“The moment he opened his mouth nobody wanted him to stop,” Lopez said. “I think it’s safe to say that everyone went home and talked about it that night.”

Cathy Lancaster, the principal of Mina’s high school, said he was an “exemplary” student involved in fine arts and student government whose presence lit up the school’s hallways.

“He will forever hold a special place in the hearts of our school community,” Lancaster said.

Catherine Wright, a high school friend of Mina who attends the University of West Florida, said he would go to the volleyball team’s games in high school to support her and her teammates, at times traveling to games with other friends.

“He was a very social person,” Wright said. “He was just the type of person that wanted to do something all day, every day. I don’t think I could ever see him just in a room by himself, doing nothing. He was always out and about, doing something over the weekends, even the weekdays.”

Wright said Mina was a “very sophisticated person” when advocating for social justice issues like gender equality and rights for the LGBTQ+ community.

“I think people should remember that he was a great man that did all these things for his community and truly had beliefs that he thought were true to him,” Wright said. “I think it’s just also a message to check up on people too because even with him, even though it seemed like he was okay, I think it would have been good if someone, or if anyone could have just checked up on him and see how he was doing internally.”

Olin Peterson, a rising junior studying international business, said he met Mina during his first year at GW and could feel the “new energy” that Mina brought to any room he walked into.

“He was a great student,” Peterson said. “He was always actively participating and within our group he took a leadership position and was always reaching out and trying to organize meetings and do all of that kind of stuff.”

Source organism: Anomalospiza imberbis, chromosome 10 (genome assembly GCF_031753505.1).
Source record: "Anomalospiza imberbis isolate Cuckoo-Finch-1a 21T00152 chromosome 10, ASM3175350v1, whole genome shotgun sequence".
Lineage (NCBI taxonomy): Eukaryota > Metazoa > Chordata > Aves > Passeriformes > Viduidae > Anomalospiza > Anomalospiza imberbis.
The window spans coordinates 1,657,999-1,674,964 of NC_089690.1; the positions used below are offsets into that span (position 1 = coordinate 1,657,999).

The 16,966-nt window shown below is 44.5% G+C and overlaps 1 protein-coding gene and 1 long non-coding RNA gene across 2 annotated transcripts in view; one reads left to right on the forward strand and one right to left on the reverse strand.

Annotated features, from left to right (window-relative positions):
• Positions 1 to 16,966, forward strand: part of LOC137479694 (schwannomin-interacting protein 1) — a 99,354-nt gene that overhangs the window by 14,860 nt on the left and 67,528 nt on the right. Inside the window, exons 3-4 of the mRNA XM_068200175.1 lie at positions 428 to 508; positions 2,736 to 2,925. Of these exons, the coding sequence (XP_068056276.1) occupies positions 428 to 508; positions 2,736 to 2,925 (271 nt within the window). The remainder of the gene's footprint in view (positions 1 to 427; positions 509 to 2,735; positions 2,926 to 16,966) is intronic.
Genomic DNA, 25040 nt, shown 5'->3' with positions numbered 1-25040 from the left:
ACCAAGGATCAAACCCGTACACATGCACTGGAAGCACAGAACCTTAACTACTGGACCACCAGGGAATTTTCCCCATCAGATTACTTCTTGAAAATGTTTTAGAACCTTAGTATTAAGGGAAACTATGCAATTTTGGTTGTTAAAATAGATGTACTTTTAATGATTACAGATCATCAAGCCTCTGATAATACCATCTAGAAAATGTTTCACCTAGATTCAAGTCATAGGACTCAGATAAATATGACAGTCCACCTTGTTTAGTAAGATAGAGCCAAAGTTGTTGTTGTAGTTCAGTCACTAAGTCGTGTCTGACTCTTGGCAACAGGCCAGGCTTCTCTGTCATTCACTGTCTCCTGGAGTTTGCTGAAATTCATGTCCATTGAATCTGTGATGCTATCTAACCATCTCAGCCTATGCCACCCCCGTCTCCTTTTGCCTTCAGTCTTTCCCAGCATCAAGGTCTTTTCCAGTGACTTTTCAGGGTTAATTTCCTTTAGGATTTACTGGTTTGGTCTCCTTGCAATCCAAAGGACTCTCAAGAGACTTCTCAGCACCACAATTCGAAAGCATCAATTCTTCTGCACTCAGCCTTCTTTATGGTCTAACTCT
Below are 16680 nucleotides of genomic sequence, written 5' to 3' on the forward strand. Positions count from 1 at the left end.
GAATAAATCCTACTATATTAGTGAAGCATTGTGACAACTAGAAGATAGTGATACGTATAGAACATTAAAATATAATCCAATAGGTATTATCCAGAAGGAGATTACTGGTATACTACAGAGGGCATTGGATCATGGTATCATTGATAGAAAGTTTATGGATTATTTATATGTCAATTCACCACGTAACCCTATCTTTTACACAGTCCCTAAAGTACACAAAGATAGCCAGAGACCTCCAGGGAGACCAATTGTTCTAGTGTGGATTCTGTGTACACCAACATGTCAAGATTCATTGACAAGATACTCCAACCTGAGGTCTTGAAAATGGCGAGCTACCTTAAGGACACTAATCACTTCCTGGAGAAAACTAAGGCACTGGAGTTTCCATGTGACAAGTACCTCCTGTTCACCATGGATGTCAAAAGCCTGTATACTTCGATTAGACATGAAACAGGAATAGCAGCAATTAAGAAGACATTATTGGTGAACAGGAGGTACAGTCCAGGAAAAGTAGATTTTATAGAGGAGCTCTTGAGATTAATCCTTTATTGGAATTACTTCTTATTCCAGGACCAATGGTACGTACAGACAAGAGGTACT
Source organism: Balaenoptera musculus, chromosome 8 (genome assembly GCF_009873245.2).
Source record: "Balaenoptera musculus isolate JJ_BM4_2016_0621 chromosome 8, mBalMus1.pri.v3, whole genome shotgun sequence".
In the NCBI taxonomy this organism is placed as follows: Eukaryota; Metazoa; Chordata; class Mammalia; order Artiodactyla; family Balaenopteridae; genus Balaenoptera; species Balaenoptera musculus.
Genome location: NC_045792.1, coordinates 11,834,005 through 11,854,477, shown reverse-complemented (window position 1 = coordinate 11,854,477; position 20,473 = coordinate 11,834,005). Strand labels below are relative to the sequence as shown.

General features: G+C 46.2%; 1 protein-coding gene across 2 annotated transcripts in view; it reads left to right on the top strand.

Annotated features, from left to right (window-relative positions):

Alexandra Tauber, a rising junior and a friend of Mina, said she and Mina took Marketing for Social Impact last fall. She said Mina wanted to “not only succeed,” but to exceed in his academics.

“He would have been a leader in the future,” Tauber said.

Apollo Pascual, a rising junior studying public health, said he first met Mina in the Shenkman dining hall during his first year when he accidentally cut in front of Mina in the omelet bar line. Pascual said he’ll remember Mina’s “beaming smile” which would always brighten up his day.

“Javier had a unique way of making people feel happy and valued just by being himself,” Pascual said in a message.

Rising senior Aijalon Gourrier, who is studying accounting, said she met Mina while out with friends and the two exchanged Instagram handles after she complimented his outfit. She said going to Duquès and Funger Hall since Mina’s death “does not feel the same.”

“Overall, Javier was, and will forever be, someone whose soul touched and inspires me,” Gourrier said in a message.

Sara Beth, a rising junior at the University of Georgia, said she worked with Mina at a local Tropical Smoothie in Marietta, which Mina worked at between May 2020 to March 2021, according to his LinkedIn. She said one of her favorite memories was when Mina mixed all the smoothie ingredients together and created a “gross concoction” on his last day.

“We all just spent the whole shift laughing and giggling,” Beth said in a message. “I hope that other people can brighten people’s days in the way Javier did for me.”

Rising senior Ian McHugh, who is studying economics, said he became Mina’s “big,” or mentor, when Mina joined Alpha Kappa Psi in fall 2022 and that the pair’s friendship became “super tight.” McHugh said Mina had a type of magnetism that attracted people to him, and that he was “dumbfounded” at how many people Mina knew and would strike up a conversation with. 

“He said to me once that he felt safe with me and I wish I had gotten the chance to say the same to him,” McHugh said in a message. “He was always someone I could open up to and be my true self around and I think that those types of friends are something that should be deeply appreciated.”

Mina is survived by his parents, Melondy Mina and Francisco Mina-Villegas, sisters Francesca (Vincent) Mina Consumano and Raquel Mina, aunt and godmother Ines Amalia (Cesar) Mina; aunt Danielle (Tony) Carey, great grandmother Lula Spencer and grandmother Rosa Menafee.

Editor’s Note: If any family members, friends or colleagues of Javier Gholston Mina would like to provide further comment for the story, email The Hatchet at [email protected].

This post was updated to reflect the following:

The Hatchet updated this post to include a comment from Ian McHugh.

More to Discover
Donate to The GW Hatchet